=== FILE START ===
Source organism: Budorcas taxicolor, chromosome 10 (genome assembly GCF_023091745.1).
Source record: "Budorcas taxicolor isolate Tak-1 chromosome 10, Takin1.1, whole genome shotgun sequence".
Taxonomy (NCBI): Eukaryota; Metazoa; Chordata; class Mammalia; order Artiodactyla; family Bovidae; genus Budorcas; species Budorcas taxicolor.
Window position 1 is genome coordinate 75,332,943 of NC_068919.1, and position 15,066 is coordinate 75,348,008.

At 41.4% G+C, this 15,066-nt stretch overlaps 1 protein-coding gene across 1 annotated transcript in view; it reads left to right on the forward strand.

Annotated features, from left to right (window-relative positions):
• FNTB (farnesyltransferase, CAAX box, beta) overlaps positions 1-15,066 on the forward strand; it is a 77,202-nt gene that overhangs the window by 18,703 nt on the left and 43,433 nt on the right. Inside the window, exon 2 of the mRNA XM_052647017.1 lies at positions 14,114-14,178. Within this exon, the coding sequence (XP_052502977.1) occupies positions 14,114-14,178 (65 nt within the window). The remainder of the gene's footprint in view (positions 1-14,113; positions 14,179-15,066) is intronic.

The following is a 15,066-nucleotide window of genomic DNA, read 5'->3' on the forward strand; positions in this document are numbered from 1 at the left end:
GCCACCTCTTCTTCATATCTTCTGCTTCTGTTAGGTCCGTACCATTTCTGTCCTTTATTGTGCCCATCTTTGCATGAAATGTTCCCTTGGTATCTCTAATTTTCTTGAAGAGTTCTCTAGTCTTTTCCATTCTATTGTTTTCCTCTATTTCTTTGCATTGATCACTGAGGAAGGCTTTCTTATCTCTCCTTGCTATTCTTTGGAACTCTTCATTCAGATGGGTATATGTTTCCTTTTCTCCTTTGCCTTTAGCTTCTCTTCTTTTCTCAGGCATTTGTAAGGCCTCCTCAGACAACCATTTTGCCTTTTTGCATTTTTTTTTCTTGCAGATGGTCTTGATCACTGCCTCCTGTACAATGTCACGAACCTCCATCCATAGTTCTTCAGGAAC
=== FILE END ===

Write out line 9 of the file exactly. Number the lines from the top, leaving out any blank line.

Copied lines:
GCCACCTCTTCTTCATATCTTCTGCTTCTGTTAGGTCCGTACCATTTCTGTCCTTTATTGTGCCCATCTTTGCATGAAATGTTCCCTTGGTATCTCTAATTTTCTTGAAGAGTTCTCTAGTCTTTTCCATTCTATTGTTTTCCTCTATTTCTTTGCATTGATCACTGAGGAAGGCTTTCTTATCTCTCCTTGCTATTCTTTGGAACTCTTCATTCAGATGGGTATATGTTTCCTTTTCTCCTTTGCCTTTAGCTTCTCTTCTTTTCTCAGGCATTTGTAAGGCCTCCTCAGACAACCATTTTGCCTTTTTGCATTTTTTTTTCTTGCAGATGGTCTTGATCACTGCCTCCTGTACAATGTCACGAACCTCCATCCATAGTTCTTCAGGAAC